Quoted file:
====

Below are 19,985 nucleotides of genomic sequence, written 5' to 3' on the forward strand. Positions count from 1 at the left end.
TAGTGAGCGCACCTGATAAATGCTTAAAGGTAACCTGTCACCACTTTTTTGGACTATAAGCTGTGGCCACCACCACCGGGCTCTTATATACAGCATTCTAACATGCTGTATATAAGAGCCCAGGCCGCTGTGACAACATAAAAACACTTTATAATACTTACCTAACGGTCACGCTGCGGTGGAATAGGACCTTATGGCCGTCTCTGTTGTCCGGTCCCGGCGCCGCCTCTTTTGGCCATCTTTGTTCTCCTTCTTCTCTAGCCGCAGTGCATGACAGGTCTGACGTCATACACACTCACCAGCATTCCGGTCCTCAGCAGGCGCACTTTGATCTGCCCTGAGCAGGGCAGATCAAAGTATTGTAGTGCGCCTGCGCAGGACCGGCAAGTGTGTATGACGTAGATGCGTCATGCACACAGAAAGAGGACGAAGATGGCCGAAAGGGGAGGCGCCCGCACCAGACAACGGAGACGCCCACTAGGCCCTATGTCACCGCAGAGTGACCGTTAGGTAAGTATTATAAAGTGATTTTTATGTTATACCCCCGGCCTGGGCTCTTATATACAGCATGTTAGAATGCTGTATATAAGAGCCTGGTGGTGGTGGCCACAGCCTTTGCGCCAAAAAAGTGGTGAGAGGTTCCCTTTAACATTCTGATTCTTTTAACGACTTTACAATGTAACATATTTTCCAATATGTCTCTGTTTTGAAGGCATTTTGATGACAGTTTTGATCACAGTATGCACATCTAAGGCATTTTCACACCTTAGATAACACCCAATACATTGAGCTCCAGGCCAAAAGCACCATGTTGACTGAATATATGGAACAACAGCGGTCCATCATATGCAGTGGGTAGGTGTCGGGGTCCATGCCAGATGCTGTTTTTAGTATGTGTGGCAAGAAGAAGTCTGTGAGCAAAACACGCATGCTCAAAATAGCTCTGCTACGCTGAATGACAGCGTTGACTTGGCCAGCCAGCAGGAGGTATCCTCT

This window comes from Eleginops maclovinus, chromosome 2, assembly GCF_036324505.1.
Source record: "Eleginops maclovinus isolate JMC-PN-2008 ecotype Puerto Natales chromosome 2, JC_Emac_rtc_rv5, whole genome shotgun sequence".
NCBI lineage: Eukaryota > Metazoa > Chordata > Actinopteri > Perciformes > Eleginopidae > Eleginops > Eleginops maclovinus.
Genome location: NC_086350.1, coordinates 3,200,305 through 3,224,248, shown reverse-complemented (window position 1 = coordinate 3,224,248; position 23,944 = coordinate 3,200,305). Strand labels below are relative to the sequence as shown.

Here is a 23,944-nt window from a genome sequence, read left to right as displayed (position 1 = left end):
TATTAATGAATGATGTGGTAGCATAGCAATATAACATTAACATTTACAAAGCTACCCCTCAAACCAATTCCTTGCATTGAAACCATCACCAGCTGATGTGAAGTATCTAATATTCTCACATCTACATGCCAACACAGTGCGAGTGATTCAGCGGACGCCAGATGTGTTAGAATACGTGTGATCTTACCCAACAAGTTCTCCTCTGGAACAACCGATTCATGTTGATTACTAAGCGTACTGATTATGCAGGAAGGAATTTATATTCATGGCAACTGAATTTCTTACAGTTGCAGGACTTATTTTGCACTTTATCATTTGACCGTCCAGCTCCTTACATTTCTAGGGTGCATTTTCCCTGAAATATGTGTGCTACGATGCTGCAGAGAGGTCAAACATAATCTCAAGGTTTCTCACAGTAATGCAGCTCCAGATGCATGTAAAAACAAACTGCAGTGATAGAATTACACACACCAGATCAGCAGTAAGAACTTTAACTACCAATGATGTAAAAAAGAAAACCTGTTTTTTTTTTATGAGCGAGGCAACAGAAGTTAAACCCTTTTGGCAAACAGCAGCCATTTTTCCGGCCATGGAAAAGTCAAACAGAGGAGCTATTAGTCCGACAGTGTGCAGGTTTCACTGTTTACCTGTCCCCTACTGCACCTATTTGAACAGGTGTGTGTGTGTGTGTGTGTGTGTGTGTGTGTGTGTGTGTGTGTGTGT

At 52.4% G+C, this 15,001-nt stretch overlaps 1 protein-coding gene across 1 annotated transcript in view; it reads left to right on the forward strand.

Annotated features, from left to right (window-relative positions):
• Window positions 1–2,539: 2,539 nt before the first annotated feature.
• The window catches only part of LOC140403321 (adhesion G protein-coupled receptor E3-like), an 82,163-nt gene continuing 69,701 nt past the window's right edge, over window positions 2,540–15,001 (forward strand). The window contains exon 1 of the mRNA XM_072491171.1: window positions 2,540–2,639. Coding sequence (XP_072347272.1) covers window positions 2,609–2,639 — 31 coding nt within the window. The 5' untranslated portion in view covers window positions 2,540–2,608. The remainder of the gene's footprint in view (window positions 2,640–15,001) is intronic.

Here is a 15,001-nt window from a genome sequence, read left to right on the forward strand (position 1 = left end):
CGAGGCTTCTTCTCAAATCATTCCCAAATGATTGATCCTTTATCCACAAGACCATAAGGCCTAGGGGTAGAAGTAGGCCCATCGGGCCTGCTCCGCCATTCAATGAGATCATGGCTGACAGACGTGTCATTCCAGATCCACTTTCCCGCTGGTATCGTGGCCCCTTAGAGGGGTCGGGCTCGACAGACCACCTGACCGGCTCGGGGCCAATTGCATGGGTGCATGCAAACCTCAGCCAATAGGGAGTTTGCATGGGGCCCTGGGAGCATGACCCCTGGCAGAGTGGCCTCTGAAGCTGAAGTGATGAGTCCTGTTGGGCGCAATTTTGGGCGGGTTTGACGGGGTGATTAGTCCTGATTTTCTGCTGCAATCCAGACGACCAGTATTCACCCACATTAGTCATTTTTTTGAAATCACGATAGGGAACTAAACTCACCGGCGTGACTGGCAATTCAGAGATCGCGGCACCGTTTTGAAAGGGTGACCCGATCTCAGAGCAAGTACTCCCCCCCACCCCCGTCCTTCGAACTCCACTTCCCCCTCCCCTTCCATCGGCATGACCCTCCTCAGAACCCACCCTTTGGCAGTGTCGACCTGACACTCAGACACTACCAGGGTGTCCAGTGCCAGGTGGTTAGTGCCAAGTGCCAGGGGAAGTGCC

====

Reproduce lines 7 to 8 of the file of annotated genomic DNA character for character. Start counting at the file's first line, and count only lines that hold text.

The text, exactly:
Here is a 23,944-nt window from a genome sequence, read left to right as displayed (position 1 = left end):
TATTAATGAATGATGTGGTAGCATAGCAATATAACATTAACATTTACAAAGCTACCCCTCAAACCAATTCCTTGCATTGAAACCATCACCAGCTGATGTGAAGTATCTAATATTCTCACATCTACATGCCAACACAGTGCGAGTGATTCAGCGGACGCCAGATGTGTTAGAATACGTGTGATCTTACCCAACAAGTTCTCCTCTGGAACAACCGATTCATGTTGATTACTAAGCGTACTGATTATGCAGGAAGGAATTTATATTCATGGCAACTGAATTTCTTACAGTTGCAGGACTTATTTTGCACTTTATCATTTGACCGTCCAGCTCCTTACATTTCTAGGGTGCATTTTCCCTGAAATATGTGTGCTACGATGCTGCAGAGAGGTCAAACATAATCTCAAGGTTTCTCACAGTAATGCAGCTCCAGATGCATGTAAAAACAAACTGCAGTGATAGAATTACACACACCAGATCAGCAGTAAGAACTTTAACTACCAATGATGTAAAAAAGAAAACCTGTTTTTTTTTTATGAGCGAGGCAACAGAAGTTAAACCCTTTTGGCAAACAGCAGCCATTTTTCCGGCCATGGAAAAGTCAAACAGAGGAGCTATTAGTCCGACAGTGTGCAGGTTTCACTGTTTACCTGTCCCCTACTGCACCTATTTGAACAGGTGTGTGTGTGTGTGTGTGTGTGTGTGTGTGTGTGTGTGTGTGTGTGT